Mexico: The woes of Cantarell, at one time the second fastest producing oil field in the world (behind Saudi Arabia's Ghawar), are legendary. Production peaked at 2.1 million barrels/day in 2003, but by 2009 it had dropped to 774 thousand barrels/day and is still falling. Schlumberger (SLB) is now working with Pemex to slow the decline in Mexican production.

The North Sea: North Sea oil production peaked in 1999 and A Wall Street Journal article on January 13, 2010, said about North Sea fields:

... oil and gas fields are in steep decline and nearing the end of their production lives.

The Middle East: Oil reserves and production in the Middle East, especially Saudi Arabia, are unknown. The Saudis, currently pumping 8 million barrels per day, claim to have 4 million barrels per day of spare capacity. But, can you believe the notoriously secretive kingdom? Even if the Saudis are right, a worldwide economic resurgence could easily absorb this extra capacity.

Ghawar, Saudi Arabia's, and the world's, largest oil field, needs increasingly large water injections to keep the oil flowing. Among other Middle Eastern states only Iraq may be able to ramp up production (and then only if it is able to keep the violence under control).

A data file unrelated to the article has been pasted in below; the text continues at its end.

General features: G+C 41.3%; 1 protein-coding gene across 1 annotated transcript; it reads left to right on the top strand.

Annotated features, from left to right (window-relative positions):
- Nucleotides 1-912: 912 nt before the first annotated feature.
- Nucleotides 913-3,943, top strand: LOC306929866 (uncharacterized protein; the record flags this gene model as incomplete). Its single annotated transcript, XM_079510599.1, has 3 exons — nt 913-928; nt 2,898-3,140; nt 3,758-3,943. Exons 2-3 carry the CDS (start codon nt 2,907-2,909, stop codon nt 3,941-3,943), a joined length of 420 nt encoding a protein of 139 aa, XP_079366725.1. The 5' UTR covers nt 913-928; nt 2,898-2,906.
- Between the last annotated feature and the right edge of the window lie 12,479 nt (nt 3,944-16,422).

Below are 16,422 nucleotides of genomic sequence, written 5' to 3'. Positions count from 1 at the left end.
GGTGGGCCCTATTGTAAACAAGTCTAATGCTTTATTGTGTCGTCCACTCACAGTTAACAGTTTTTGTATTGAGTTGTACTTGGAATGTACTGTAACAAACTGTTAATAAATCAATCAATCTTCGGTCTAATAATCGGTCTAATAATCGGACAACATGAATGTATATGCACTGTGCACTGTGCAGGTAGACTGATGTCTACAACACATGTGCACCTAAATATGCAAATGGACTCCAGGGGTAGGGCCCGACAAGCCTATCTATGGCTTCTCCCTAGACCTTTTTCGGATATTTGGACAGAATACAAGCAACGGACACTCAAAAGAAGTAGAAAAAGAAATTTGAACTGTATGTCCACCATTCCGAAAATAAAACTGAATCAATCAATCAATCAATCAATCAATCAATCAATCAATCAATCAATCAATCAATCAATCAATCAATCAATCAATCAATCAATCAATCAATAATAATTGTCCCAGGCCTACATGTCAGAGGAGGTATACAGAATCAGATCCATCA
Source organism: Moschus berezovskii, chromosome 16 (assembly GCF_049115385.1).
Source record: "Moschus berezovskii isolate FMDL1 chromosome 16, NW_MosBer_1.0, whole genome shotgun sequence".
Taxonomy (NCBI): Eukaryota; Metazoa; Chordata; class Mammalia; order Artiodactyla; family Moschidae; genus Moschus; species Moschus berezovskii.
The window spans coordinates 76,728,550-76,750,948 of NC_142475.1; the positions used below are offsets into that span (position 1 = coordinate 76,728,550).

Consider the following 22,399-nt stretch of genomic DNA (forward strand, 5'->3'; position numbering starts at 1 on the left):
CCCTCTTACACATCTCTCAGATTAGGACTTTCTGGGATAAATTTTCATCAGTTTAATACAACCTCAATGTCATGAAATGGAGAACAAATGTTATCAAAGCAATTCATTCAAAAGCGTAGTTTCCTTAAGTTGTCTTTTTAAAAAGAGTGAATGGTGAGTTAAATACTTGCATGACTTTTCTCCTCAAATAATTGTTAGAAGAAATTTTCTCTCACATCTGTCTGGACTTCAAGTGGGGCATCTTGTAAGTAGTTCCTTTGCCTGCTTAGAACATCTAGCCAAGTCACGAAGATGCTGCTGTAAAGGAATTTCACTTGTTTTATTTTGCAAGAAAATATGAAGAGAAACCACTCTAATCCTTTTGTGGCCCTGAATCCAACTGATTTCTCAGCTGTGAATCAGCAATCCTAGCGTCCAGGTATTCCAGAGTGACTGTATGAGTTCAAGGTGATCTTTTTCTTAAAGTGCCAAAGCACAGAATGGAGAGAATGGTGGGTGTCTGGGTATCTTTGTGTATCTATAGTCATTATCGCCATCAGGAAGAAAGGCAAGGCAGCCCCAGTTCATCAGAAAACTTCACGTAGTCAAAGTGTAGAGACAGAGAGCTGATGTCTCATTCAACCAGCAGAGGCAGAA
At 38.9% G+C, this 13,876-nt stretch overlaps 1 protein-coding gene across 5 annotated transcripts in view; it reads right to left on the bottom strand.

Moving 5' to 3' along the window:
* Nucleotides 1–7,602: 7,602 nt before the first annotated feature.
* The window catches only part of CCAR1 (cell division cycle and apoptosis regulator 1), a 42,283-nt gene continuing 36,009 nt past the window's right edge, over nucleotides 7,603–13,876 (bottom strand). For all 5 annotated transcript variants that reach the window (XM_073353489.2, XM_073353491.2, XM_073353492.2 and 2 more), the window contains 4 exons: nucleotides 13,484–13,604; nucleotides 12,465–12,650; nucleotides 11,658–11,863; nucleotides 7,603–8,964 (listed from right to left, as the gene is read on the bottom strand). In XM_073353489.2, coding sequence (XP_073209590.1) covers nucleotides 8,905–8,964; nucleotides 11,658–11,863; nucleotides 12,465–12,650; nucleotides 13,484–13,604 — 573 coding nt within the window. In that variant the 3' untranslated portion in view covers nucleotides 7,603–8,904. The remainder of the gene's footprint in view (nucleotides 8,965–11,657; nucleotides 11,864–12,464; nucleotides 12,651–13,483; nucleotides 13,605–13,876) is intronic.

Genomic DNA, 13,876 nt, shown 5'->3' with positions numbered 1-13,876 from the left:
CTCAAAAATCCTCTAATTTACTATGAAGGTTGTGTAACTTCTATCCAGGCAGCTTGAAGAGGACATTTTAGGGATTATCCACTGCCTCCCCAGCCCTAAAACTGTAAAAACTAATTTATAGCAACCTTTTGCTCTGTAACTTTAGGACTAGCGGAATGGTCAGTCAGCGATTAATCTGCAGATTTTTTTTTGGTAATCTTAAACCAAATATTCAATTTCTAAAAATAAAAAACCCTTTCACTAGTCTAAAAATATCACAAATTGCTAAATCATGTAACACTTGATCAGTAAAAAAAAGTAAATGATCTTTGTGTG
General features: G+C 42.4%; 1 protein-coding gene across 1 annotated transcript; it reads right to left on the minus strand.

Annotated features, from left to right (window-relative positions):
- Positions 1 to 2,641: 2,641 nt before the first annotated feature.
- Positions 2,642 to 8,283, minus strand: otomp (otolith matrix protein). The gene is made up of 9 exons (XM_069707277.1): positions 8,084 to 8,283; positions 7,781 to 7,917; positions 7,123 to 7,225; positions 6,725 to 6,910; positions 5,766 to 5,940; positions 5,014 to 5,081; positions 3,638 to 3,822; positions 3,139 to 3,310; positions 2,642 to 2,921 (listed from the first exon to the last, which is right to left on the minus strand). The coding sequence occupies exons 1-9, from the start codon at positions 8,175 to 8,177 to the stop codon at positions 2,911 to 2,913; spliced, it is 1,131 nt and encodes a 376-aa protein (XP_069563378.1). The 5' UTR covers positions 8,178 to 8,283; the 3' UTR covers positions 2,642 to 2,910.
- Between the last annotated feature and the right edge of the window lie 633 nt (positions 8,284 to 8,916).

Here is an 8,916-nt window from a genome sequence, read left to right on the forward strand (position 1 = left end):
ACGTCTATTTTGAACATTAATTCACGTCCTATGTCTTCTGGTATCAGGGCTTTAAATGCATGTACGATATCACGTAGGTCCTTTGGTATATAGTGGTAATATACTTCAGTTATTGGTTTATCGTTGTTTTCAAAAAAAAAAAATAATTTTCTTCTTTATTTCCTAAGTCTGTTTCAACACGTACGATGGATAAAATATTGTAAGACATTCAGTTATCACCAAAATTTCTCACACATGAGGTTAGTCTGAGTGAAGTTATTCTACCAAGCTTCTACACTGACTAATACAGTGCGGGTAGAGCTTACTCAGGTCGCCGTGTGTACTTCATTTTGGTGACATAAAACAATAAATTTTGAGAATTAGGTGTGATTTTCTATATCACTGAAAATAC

In the Middle East there is always the risk of geopolitical issues flaring up. Currently, we have $80/barrel oil, a sign of relative stability. However, Iranian Shiites have their eye on Sunni oil, Al Qaeda is still around, and Israeli/Arab issues are unresolved. If any of the above flare up you can say goodbye to $80 oil.

However, after oil peaked at $147 a barrel in the summer of 2008, it fell to about $35. Thus, temporary price surges are invariably followed by steep declines.

Elsewhere: Brazil, Russia, Africa, Indonesia, Venezuela are all large oil producers. All, except Brazil, have flat or declining production and/or exports. Several large off shore fields have been discovered in Brazil recently, but they are miles deep in the ocean, under salt and rock. Tapping those resources will require the best the oil services industry has.

This article is not meant to prove or even argue peak oil. Rather, the point is no matter what or who is right about peak oil, it will take more and more effort (read oil service) to keep oil flowing.